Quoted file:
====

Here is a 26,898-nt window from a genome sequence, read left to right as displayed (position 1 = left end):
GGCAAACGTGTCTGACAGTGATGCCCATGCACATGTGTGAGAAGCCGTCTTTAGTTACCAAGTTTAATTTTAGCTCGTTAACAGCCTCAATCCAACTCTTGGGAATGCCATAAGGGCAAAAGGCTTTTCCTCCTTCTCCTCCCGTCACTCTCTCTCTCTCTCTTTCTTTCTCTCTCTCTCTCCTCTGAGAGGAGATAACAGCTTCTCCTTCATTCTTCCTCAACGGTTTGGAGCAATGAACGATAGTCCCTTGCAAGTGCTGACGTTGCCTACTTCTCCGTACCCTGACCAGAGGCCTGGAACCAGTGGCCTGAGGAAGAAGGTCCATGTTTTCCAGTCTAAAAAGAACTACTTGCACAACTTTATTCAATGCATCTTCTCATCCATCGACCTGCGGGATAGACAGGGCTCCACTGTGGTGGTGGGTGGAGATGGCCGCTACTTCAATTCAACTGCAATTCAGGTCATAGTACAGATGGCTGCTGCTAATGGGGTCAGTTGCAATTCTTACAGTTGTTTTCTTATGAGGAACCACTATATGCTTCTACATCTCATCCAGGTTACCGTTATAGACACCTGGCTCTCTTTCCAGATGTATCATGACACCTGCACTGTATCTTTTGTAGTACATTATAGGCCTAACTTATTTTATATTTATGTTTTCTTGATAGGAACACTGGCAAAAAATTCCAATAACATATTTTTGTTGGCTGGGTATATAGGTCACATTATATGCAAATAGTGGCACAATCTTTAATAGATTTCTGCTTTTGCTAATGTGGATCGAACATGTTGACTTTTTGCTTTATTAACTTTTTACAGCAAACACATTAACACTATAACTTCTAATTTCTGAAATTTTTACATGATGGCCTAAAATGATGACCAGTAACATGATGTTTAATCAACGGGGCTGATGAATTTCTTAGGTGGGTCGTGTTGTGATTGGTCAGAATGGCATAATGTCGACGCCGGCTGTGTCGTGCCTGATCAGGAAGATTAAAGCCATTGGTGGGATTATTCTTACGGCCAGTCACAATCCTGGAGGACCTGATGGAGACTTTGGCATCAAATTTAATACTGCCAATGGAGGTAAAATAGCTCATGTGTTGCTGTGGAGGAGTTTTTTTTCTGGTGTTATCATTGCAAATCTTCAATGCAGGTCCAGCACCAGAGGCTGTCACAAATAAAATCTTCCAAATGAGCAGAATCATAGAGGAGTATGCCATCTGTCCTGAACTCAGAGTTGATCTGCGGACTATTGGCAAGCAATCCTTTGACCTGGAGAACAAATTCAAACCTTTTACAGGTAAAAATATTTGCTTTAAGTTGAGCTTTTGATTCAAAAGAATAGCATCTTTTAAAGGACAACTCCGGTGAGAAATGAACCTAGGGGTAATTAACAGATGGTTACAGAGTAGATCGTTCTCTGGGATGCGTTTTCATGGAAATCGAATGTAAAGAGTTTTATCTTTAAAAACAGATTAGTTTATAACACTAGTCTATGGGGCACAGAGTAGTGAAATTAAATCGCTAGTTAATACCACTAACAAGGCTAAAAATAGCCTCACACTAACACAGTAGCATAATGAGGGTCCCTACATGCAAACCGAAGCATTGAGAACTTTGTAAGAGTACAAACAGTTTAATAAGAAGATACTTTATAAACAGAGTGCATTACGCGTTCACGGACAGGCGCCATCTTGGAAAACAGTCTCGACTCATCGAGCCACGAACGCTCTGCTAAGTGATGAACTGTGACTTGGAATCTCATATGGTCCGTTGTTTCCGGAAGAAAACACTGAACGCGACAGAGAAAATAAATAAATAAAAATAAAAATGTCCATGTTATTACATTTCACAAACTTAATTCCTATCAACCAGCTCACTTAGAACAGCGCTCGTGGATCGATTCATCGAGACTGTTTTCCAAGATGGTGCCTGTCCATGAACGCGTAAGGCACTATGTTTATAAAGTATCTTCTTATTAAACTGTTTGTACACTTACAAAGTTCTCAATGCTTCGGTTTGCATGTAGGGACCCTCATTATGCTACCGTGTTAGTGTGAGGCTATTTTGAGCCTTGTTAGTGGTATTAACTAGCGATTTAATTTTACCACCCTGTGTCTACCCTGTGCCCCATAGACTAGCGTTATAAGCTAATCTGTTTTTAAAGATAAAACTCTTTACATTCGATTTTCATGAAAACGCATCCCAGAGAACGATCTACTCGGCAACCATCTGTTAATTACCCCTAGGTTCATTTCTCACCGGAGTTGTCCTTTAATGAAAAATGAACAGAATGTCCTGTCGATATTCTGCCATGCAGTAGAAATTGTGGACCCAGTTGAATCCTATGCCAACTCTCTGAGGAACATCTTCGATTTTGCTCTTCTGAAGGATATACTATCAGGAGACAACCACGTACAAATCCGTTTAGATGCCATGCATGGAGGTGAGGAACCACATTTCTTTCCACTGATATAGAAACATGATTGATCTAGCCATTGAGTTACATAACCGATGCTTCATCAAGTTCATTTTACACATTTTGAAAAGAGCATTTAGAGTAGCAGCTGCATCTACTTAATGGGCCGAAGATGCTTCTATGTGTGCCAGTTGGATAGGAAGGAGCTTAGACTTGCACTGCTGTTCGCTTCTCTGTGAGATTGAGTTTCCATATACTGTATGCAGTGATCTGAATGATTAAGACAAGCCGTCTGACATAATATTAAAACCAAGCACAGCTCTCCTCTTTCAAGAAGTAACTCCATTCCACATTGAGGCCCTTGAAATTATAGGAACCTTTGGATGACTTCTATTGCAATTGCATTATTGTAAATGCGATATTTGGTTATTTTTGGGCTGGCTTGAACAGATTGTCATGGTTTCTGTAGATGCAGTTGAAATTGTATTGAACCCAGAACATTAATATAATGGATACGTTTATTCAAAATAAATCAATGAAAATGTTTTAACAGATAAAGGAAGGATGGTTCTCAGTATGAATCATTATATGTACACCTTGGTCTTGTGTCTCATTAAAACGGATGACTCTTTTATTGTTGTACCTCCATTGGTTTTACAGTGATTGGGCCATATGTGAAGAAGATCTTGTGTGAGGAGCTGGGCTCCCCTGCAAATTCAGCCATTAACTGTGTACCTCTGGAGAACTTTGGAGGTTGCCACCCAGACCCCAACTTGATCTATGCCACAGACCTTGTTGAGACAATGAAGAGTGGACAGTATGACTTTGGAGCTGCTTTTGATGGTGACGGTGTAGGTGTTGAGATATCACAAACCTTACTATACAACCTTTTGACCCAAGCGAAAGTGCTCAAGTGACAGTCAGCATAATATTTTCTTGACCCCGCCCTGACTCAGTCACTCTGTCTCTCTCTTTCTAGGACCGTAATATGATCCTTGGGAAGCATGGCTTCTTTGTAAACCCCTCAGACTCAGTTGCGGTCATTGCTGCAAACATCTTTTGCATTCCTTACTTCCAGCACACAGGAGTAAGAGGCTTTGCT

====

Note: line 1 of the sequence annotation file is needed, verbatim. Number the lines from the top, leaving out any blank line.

Here is a 26,898-nt window from a genome sequence, read left to right as displayed (position 1 = left end):